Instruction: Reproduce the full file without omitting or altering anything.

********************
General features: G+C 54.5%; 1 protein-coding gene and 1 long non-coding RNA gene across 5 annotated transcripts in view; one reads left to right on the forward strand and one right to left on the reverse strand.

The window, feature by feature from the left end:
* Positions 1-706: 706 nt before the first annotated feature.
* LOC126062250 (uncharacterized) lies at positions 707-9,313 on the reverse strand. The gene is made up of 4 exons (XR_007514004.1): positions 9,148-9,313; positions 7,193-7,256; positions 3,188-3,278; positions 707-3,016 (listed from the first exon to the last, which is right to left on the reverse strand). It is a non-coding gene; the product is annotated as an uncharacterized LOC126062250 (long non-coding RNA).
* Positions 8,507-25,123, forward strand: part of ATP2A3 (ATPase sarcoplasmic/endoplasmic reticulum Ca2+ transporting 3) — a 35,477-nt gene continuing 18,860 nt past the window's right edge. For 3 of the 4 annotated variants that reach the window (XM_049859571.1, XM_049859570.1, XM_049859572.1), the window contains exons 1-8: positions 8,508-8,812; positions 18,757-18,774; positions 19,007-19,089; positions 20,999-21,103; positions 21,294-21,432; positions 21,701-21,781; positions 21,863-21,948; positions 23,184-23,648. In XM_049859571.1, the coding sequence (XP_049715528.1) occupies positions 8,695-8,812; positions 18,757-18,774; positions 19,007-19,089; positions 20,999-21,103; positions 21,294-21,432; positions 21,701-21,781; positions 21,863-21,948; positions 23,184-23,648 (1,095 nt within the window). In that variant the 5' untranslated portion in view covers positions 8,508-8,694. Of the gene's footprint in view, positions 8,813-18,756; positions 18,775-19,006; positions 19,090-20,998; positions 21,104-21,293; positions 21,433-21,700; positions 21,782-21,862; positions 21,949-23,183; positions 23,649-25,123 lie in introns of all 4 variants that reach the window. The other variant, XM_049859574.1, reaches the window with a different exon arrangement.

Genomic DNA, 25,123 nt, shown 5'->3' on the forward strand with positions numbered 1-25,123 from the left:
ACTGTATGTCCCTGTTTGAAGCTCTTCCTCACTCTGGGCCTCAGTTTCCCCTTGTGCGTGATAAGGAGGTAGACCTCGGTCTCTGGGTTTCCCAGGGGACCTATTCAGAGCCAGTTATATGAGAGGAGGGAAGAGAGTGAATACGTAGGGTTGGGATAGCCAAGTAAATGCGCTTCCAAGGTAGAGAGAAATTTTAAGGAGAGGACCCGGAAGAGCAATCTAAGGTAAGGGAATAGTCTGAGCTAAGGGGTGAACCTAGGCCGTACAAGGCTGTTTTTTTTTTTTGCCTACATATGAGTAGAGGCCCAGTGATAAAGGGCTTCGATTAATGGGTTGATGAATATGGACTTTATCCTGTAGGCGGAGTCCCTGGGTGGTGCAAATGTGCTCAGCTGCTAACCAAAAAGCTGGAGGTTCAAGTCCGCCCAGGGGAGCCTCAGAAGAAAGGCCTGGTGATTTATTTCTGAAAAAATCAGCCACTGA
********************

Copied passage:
General features: G+C 54.5%; 1 protein-coding gene and 1 long non-coding RNA gene across 5 annotated transcripts in view; one reads left to right on the forward strand and one right to left on the reverse strand.

The window, feature by feature from the left end:
* Positions 1-706: 706 nt before the first annotated feature.
* LOC126062250 (uncharacterized) lies at positions 707-9,313 on the reverse strand. The gene is made up of 4 exons (XR_007514004.1): positions 9,148-9,313; positions 7,193-7,256; positions 3,188-3,278; positions 707-3,016 (listed from the first exon to the last, which is right to left on the reverse strand). It is a non-coding gene; the product is annotated as an uncharacterized LOC126062250 (long non-coding RNA).
* Positions 8,507-25,123, forward strand: part of ATP2A3 (ATPase sarcoplasmic/endoplasmic reticulum Ca2+ transporting 3) — a 35,477-nt gene continuing 18,860 nt past the window's right edge. For 3 of the 4 annotated variants that reach the window (XM_049859571.1, XM_049859570.1, XM_049859572.1), the window contains exons 1-8: positions 8,508-8,812; positions 18,757-18,774; positions 19,007-19,089; positions 20,999-21,103; positions 21,294-21,432; positions 21,701-21,781; positions 21,863-21,948; positions 23,184-23,648. In XM_049859571.1, the coding sequence (XP_049715528.1) occupies positions 8,695-8,812; positions 18,757-18,774; positions 19,007-19,089; positions 20,999-21,103; positions 21,294-21,432; positions 21,701-21,781; positions 21,863-21,948; positions 23,184-23,648 (1,095 nt within the window). In that variant the 5' untranslated portion in view covers positions 8,508-8,694. Of the gene's footprint in view, positions 8,813-18,756; positions 18,775-19,006; positions 19,090-20,998; positions 21,104-21,293; positions 21,433-21,700; positions 21,782-21,862; positions 21,949-23,183; positions 23,649-25,123 lie in introns of all 4 variants that reach the window. The other variant, XM_049859574.1, reaches the window with a different exon arrangement.

Genomic DNA, 25,123 nt, shown 5'->3' on the forward strand with positions numbered 1-25,123 from the left:
ACTGTATGTCCCTGTTTGAAGCTCTTCCTCACTCTGGGCCTCAGTTTCCCCTTGTGCGTGATAAGGAGGTAGACCTCGGTCTCTGGGTTTCCCAGGGGACCTATTCAGAGCCAGTTATATGAGAGGAGGGAAGAGAGTGAATACGTAGGGTTGGGATAGCCAAGTAAATGCGCTTCCAAGGTAGAGAGAAATTTTAAGGAGAGGACCCGGAAGAGCAATCTAAGGTAAGGGAATAGTCTGAGCTAAGGGGTGAACCTAGGCCGTACAAGGCTGTTTTTTTTTTTTGCCTACATATGAGTAGAGGCCCAGTGATAAAGGGCTTCGATTAATGGGTTGATGAATATGGACTTTATCCTGTAGGCGGAGTCCCTGGGTGGTGCAAATGTGCTCAGCTGCTAACCAAAAAGCTGGAGGTTCAAGTCCGCCCAGGGGAGCCTCAGAAGAAAGGCCTGGTGATTTATTTCTGAAAAAATCAGCCACTGA